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I recently came across a Linux feature I have never seen before, where pressing the PrntScr button on the keyboard prints a physical piece of paper with the contents of my console.

I really need to find out how to disable this. It is driving me crazy.

I followed a guide on creating a custom keymap, and I tried remapping it to Escape and loading my custom keymap instead, but it didn't seem to work. By disabling, I mean I would preferably like the key to not send any input at all, and ideally I would like to allow CUPS to continue running.

What exactly controls this behavior? And are there any specific man pages I can read about this?

EDIT: A little bit of additional info I should have given: I launch Openbox after logging into a TTY rather than using a DM. I am looking for a solution that would disable printing even if I were on a TTY, since PrntScr prints from a TTY as well.

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3  
One might note that this is actually the very meaning of "printing your screen"... ;-) –  Chris Down Apr 30 '13 at 6:51
    
This sounds like something that your DE, Gnome or KDE, would handle... –  jasonwryan Apr 30 '13 at 6:54
    
@ChrisDown Yes, it was obvious to me afterward what had caused a page to print haha. On my laptop, this is a bigger problem because the PrntScr key is near Backspace and a very slim Delete. –  mellowmaroon May 1 '13 at 19:24
    
@jasonwryan I posted info about my graphical environment (no DE to speak of). I am aware of keybinding abilities with Openbox, but since it will print while I am in a TTY as well, I would like to just disable the key itself, or change whatever handles this in the system. –  mellowmaroon May 1 '13 at 19:27

2 Answers 2

up vote 3 down vote accepted

You should be able to disable PrntScr on the console with a custom keymap. I'm using Archlinux and the procedure is described here: Configuring the Console Keymap (it should be similar for other distros). Now, at step 4, edit your personal.map:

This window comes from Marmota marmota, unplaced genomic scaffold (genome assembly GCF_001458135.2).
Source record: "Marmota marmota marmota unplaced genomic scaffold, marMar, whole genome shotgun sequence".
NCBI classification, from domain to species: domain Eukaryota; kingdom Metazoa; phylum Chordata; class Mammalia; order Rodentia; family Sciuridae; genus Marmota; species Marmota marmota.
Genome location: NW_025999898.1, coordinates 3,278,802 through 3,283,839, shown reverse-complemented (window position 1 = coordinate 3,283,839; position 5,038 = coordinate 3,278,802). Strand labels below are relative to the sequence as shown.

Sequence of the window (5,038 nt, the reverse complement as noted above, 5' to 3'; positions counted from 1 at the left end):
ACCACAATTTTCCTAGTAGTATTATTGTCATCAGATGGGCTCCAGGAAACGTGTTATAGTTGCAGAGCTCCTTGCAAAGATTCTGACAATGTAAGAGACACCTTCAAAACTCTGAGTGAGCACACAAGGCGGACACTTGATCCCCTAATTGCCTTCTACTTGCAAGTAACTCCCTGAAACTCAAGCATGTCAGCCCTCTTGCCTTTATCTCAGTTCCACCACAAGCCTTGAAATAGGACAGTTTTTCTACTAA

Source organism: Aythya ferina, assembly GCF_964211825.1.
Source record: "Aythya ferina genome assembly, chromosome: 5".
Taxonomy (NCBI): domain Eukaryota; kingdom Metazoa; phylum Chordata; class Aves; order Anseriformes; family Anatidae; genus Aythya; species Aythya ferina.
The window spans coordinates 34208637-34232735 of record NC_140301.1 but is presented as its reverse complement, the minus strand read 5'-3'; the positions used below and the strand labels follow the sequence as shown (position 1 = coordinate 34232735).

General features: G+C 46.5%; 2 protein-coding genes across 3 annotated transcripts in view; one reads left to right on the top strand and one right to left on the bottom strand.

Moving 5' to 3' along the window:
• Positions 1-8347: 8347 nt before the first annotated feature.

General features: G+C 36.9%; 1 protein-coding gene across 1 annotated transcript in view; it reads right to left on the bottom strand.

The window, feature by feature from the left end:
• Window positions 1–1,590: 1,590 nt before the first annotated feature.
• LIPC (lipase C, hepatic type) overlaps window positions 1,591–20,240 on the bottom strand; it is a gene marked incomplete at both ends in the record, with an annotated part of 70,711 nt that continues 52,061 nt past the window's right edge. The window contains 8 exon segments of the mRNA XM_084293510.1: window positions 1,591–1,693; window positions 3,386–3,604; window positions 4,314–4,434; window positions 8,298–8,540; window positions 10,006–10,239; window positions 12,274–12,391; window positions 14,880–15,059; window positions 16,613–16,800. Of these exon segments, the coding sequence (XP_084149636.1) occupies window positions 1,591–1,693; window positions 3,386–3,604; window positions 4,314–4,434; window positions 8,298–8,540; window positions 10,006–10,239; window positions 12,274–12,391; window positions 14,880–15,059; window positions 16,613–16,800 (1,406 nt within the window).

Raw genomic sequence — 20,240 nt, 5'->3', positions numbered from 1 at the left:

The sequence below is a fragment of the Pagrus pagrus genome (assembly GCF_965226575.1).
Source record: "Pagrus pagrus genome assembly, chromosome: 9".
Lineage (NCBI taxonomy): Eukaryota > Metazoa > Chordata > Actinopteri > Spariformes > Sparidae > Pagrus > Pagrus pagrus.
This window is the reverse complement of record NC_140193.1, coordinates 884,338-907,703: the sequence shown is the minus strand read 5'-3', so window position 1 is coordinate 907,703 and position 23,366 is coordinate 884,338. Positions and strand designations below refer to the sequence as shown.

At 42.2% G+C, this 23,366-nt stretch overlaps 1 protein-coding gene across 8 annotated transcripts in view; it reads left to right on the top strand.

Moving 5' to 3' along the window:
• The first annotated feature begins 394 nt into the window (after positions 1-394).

Switch to a tty, run showkey and press PrntScr to get the key code. On my system the output is:

keycode 99 press
keycode 99 release

so PrntScr code is 99.

Add

keycode  99 = nul

to personal.map, gzip the file and copy it under /usr/share/kbd/keymaps/i386/qwerty/.
Switch again to tty and run loadkeys personal to load the custom keymap then hit PrntScr to test the new keymap. Edit /etc/vconsole.conf to make it permanent.

The above works only on console, you will have to disable PrntScr also in X.
One way to do that is to comment it out in your X keycodes file (the one corresponding to your keyboard). Key code is <PRSC>, just comment it out (add // in front of it).

e.g.
on my system, X uses the following keycodes file: /usr/share/X11/xkb/keycodes/evdev
Replacing

<PRSC> = 107;

with

// <PRSC> = 107;

completely disables PrntScr.

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I didn't know I had to remap keys for X as well! The console half seemed to work when I did it anyway. I will assume it works, accept it, and test it when I have a little more time. One question though: where did you find the info about X keymaps? Thanks a ton! –  mellowmaroon May 2 '13 at 6:06

If you're using GNOME I believe you can do this through gconf-editor.

$ gconf-editor

Then navigate the left side hierarchy like so:

/apps/metacity/global_keybindings

You'l l want to set the attribute "run_command_screenshot" to "disabled".

screenshot

    ss of gconf-editor

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